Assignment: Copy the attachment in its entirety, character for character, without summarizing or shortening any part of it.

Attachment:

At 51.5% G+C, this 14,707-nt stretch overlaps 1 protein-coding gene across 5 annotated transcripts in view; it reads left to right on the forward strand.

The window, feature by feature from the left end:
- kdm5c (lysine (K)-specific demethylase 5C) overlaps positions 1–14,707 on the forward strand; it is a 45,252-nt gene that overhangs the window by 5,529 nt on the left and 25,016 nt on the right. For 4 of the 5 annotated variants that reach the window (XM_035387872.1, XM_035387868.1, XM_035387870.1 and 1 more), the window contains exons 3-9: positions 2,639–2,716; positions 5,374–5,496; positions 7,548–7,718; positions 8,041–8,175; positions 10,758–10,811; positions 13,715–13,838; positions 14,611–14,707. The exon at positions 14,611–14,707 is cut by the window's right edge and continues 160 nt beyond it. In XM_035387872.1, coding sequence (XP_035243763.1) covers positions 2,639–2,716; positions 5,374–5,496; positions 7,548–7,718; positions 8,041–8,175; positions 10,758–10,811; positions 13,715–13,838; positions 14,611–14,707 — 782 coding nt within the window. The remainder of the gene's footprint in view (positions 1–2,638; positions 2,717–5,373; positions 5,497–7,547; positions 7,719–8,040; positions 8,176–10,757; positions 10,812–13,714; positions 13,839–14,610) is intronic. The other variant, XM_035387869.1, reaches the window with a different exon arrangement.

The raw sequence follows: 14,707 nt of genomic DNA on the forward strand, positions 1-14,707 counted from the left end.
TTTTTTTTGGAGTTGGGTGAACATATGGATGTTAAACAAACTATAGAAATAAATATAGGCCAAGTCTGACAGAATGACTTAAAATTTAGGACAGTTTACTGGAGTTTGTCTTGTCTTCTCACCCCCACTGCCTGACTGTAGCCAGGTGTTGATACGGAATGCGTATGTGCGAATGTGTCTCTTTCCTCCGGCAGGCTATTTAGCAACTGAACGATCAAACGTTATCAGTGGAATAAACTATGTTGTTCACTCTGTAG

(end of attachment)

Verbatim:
At 51.5% G+C, this 14,707-nt stretch overlaps 1 protein-coding gene across 5 annotated transcripts in view; it reads left to right on the forward strand.

The window, feature by feature from the left end:
- kdm5c (lysine (K)-specific demethylase 5C) overlaps positions 1–14,707 on the forward strand; it is a 45,252-nt gene that overhangs the window by 5,529 nt on the left and 25,016 nt on the right. For 4 of the 5 annotated variants that reach the window (XM_035387872.1, XM_035387868.1, XM_035387870.1 and 1 more), the window contains exons 3-9: positions 2,639–2,716; positions 5,374–5,496; positions 7,548–7,718; positions 8,041–8,175; positions 10,758–10,811; positions 13,715–13,838; positions 14,611–14,707. The exon at positions 14,611–14,707 is cut by the window's right edge and continues 160 nt beyond it. In XM_035387872.1, coding sequence (XP_035243763.1) covers positions 2,639–2,716; positions 5,374–5,496; positions 7,548–7,718; positions 8,041–8,175; positions 10,758–10,811; positions 13,715–13,838; positions 14,611–14,707 — 782 coding nt within the window. The remainder of the gene's footprint in view (positions 1–2,638; positions 2,717–5,373; positions 5,497–7,547; positions 7,719–8,040; positions 8,176–10,757; positions 10,812–13,714; positions 13,839–14,610) is intronic. The other variant, XM_035387869.1, reaches the window with a different exon arrangement.

The raw sequence follows: 14,707 nt of genomic DNA on the forward strand, positions 1-14,707 counted from the left end.
TTTTTTTTGGAGTTGGGTGAACATATGGATGTTAAACAAACTATAGAAATAAATATAGGCCAAGTCTGACAGAATGACTTAAAATTTAGGACAGTTTACTGGAGTTTGTCTTGTCTTCTCACCCCCACTGCCTGACTGTAGCCAGGTGTTGATACGGAATGCGTATGTGCGAATGTGTCTCTTTCCTCCGGCAGGCTATTTAGCAACTGAACGATCAAACGTTATCAGTGGAATAAACTATGTTGTTCACTCTGTAG